Statement by Ambassador Asoke K. Mukerji, Permanent Representative on Agenda Item 119: 'Question of Equitable Representation on and Increase in the Membership of the Security Council and Other Matters related to the Council' at the United Nations General Assembly on November 12, 2014
I congratulate you on your effective and impressive Presidency of the 69th UNGA since you took office in September this year. You have the fullest support of my delegation in assisting you in all your endeavours in this session of the General Assembly.
2. Allow me to first align myself with the statement delivered by the distinguished Permanent Representative of St. Lucia, on behalf of the L.69, as well as with the distinguished Permanent Representative of Brazil, on behalf of the Group of G.4.
3. I would also like to convey my delegation’s fullest endorsement of the statement delivered by the distinguished Permanent Representative of Guyana, on behalf of the CARICOM.
4. I would like to submit the following for our consideration today:
First, we warmly welcome the appointment of Ambassador Courtney Rattray, Permanent Representative of Jamaica, as the Chair of the Intergovernmental Negotiations. We have been impressed by the constructive manner in which Ambassador Rattray has conducted the proceedings of the First Committee, and we are confident that his appointment will bode well for this Inter Governmental Negotiation. We thank the distinguished Permanent Representative of Afghanistan Ambassador Zahir Tanin for having skillfully guided our process so far.
We now look to you, as the President of the General Assembly, to truly empower our Chairman by giving him, under your authority, a text on the basis of which all of us can begin to engage in actual negotiations. This will provide a refreshing contrast to all previous rounds of this process so far, where we must be the only forum in the United Nations to be negotiating without actually having a negotiating text on the table before us. As my delegation has stated so many times in the past, without a negotiation text, it is impossible for any us to demonstrate our commitment to multilateralism, and our flexibility in reaching an outcome to be reported to our Heads of State and Government in September next year.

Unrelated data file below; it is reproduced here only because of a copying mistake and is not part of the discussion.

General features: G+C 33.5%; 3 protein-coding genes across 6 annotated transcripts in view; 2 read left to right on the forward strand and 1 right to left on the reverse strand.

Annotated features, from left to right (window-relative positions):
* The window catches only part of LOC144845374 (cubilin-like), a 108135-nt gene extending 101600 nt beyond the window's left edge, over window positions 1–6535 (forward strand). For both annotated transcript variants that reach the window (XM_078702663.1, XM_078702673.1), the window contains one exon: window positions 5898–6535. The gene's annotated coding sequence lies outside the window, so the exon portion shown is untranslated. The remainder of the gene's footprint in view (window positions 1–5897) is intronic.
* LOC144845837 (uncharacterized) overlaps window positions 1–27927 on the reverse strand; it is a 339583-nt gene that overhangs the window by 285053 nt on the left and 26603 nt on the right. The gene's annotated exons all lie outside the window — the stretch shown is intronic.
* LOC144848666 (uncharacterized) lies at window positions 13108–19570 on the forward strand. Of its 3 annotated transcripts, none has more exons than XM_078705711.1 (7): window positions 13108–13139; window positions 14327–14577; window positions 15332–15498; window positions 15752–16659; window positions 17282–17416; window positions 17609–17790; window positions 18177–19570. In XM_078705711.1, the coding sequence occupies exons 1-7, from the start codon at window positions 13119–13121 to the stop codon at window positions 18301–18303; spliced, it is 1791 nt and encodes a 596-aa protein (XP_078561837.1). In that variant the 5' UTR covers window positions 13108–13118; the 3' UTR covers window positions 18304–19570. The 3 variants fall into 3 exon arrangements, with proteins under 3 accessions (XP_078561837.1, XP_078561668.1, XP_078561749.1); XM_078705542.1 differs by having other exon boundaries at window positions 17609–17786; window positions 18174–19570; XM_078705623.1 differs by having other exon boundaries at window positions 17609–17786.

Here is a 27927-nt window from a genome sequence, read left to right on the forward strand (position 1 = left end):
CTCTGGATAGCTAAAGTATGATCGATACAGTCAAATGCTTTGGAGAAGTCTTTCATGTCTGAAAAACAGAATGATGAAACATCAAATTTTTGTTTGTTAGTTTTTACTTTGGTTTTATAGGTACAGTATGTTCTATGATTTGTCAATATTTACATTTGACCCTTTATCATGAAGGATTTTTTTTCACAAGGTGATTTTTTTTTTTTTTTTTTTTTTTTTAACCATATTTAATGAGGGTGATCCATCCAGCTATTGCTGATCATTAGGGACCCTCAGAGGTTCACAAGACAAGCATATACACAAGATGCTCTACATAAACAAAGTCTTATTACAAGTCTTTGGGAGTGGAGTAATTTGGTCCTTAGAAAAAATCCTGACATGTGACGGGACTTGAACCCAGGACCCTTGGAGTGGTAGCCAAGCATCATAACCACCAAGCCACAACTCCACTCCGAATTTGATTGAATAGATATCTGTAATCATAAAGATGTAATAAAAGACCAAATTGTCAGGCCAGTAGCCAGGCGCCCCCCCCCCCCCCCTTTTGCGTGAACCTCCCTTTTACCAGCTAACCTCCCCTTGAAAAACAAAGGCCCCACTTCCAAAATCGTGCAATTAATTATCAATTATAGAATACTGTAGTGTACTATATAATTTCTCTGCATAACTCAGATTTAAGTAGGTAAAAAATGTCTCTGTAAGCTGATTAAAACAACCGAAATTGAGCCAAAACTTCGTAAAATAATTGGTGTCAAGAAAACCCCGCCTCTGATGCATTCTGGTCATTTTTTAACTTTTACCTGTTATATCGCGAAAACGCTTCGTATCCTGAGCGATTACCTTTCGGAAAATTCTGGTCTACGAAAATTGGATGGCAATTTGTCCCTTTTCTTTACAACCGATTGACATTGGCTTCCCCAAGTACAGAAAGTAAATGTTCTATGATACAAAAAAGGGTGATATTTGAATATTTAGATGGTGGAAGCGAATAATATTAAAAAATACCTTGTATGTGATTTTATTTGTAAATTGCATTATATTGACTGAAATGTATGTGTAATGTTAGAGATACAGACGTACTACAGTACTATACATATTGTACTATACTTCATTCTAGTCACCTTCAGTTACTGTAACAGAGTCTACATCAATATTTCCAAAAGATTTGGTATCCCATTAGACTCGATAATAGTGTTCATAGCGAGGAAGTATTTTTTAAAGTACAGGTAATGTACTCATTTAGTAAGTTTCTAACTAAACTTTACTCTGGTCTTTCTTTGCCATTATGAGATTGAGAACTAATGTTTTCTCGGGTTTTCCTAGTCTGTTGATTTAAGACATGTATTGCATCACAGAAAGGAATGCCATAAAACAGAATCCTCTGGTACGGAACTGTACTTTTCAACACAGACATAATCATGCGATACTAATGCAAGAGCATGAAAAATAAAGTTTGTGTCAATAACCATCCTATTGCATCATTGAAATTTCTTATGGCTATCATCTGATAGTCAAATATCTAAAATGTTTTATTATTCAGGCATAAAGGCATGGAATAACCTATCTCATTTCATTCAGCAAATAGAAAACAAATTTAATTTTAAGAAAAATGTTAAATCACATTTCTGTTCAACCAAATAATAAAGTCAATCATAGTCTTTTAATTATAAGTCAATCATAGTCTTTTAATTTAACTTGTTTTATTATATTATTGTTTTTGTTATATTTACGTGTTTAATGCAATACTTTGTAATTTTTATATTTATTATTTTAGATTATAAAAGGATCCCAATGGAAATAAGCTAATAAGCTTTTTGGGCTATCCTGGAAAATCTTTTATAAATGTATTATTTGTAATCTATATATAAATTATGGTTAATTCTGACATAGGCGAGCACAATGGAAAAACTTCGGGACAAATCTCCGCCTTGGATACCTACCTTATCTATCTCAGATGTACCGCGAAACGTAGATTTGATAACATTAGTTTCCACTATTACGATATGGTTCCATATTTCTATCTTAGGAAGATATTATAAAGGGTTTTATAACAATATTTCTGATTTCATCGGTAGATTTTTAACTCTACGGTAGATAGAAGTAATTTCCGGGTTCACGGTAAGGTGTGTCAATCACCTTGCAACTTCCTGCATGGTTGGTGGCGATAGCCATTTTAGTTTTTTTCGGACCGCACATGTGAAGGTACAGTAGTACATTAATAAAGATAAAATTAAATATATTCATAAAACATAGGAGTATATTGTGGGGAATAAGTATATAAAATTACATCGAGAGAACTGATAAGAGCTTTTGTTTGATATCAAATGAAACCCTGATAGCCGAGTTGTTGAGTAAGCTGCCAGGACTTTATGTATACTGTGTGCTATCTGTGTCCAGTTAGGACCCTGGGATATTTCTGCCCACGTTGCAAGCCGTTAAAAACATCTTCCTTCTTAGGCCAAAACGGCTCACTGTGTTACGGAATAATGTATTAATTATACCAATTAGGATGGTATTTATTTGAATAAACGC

As in all other negotiating processes underway under the General Assembly, our Inter Governmental Negotiation should not be perceived to be biased against any individual country or group of countries just because a text is on the table. However, if there is no negotiation text on the table, then we would surely have just cause to detect a bias against those of us who are seriously engaged in implementing the explicit mandate given to us by our leaders in the 2005 for “early reform” of the Security Council.
Secondly, my delegation is of the firm view that the wish of the vast majority of member states participating in this Inter Governmental Negotiation is in favour of recommending expansion in both categories, permanent and non-permanent, of the reformed Security Council. This includes several member states, who do not belong to any groupings, but as well as large and pro-reform groupings like the L.69, the C-10 representing the Ezulwini Consensus of the Africa Group, CARICOM, Small Island Developing States, G-4,and most recently, the Arab Group’s demand for a permanent seat.